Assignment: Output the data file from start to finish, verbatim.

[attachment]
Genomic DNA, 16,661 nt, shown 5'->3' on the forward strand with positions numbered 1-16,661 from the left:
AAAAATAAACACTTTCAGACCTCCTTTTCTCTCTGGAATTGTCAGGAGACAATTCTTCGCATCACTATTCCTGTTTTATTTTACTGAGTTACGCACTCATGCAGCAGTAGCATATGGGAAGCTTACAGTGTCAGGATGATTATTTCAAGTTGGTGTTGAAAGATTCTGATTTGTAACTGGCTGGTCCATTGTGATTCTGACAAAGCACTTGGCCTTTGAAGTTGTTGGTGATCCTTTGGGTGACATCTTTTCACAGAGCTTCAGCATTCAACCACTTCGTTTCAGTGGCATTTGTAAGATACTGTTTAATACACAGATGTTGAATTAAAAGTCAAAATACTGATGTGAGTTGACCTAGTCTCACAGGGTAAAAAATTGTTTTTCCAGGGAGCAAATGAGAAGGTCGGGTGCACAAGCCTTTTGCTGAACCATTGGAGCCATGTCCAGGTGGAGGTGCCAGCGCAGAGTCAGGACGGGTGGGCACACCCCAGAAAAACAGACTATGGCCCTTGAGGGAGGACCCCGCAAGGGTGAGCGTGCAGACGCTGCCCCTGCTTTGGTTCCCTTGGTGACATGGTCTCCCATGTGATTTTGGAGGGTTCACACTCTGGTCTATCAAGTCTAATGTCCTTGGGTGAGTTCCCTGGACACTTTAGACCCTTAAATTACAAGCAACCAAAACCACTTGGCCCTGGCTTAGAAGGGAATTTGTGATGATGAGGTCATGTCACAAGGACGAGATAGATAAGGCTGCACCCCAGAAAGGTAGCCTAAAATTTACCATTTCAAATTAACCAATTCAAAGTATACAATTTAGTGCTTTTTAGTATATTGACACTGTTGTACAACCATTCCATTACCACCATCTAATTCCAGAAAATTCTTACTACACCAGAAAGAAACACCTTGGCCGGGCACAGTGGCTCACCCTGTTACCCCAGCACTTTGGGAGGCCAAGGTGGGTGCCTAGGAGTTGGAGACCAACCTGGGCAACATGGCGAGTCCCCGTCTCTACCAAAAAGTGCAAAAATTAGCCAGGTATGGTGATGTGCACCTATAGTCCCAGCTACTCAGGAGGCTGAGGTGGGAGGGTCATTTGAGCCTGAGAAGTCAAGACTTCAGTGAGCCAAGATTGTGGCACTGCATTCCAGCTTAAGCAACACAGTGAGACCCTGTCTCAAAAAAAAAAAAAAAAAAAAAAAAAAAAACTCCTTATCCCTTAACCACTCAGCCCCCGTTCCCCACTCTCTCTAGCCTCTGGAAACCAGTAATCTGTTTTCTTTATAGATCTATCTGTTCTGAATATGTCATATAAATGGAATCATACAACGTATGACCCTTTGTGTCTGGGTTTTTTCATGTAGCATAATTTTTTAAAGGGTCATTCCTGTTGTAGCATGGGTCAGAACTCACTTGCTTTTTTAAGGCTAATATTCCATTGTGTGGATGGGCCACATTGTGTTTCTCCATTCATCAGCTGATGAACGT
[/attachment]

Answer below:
Genomic DNA, 16,661 nt, shown 5'->3' on the forward strand with positions numbered 1-16,661 from the left:
AAAAATAAACACTTTCAGACCTCCTTTTCTCTCTGGAATTGTCAGGAGACAATTCTTCGCATCACTATTCCTGTTTTATTTTACTGAGTTACGCACTCATGCAGCAGTAGCATATGGGAAGCTTACAGTGTCAGGATGATTATTTCAAGTTGGTGTTGAAAGATTCTGATTTGTAACTGGCTGGTCCATTGTGATTCTGACAAAGCACTTGGCCTTTGAAGTTGTTGGTGATCCTTTGGGTGACATCTTTTCACAGAGCTTCAGCATTCAACCACTTCGTTTCAGTGGCATTTGTAAGATACTGTTTAATACACAGATGTTGAATTAAAAGTCAAAATACTGATGTGAGTTGACCTAGTCTCACAGGGTAAAAAATTGTTTTTCCAGGGAGCAAATGAGAAGGTCGGGTGCACAAGCCTTTTGCTGAACCATTGGAGCCATGTCCAGGTGGAGGTGCCAGCGCAGAGTCAGGACGGGTGGGCACACCCCAGAAAAACAGACTATGGCCCTTGAGGGAGGACCCCGCAAGGGTGAGCGTGCAGACGCTGCCCCTGCTTTGGTTCCCTTGGTGACATGGTCTCCCATGTGATTTTGGAGGGTTCACACTCTGGTCTATCAAGTCTAATGTCCTTGGGTGAGTTCCCTGGACACTTTAGACCCTTAAATTACAAGCAACCAAAACCACTTGGCCCTGGCTTAGAAGGGAATTTGTGATGATGAGGTCATGTCACAAGGACGAGATAGATAAGGCTGCACCCCAGAAAGGTAGCCTAAAATTTACCATTTCAAATTAACCAATTCAAAGTATACAATTTAGTGCTTTTTAGTATATTGACACTGTTGTACAACCATTCCATTACCACCATCTAATTCCAGAAAATTCTTACTACACCAGAAAGAAACACCTTGGCCGGGCACAGTGGCTCACCCTGTTACCCCAGCACTTTGGGAGGCCAAGGTGGGTGCCTAGGAGTTGGAGACCAACCTGGGCAACATGGCGAGTCCCCGTCTCTACCAAAAAGTGCAAAAATTAGCCAGGTATGGTGATGTGCACCTATAGTCCCAGCTACTCAGGAGGCTGAGGTGGGAGGGTCATTTGAGCCTGAGAAGTCAAGACTTCAGTGAGCCAAGATTGTGGCACTGCATTCCAGCTTAAGCAACACAGTGAGACCCTGTCTCAAAAAAAAAAAAAAAAAAAAAAAAAAAAACTCCTTATCCCTTAACCACTCAGCCCCCGTTCCCCACTCTCTCTAGCCTCTGGAAACCAGTAATCTGTTTTCTTTATAGATCTATCTGTTCTGAATATGTCATATAAATGGAATCATACAACGTATGACCCTTTGTGTCTGGGTTTTTTCATGTAGCATAATTTTTTAAAGGGTCATTCCTGTTGTAGCATGGGTCAGAACTCACTTGCTTTTTTAAGGCTAATATTCCATTGTGTGGATGGGCCACATTGTGTTTCTCCATTCATCAGCTGATGAACGT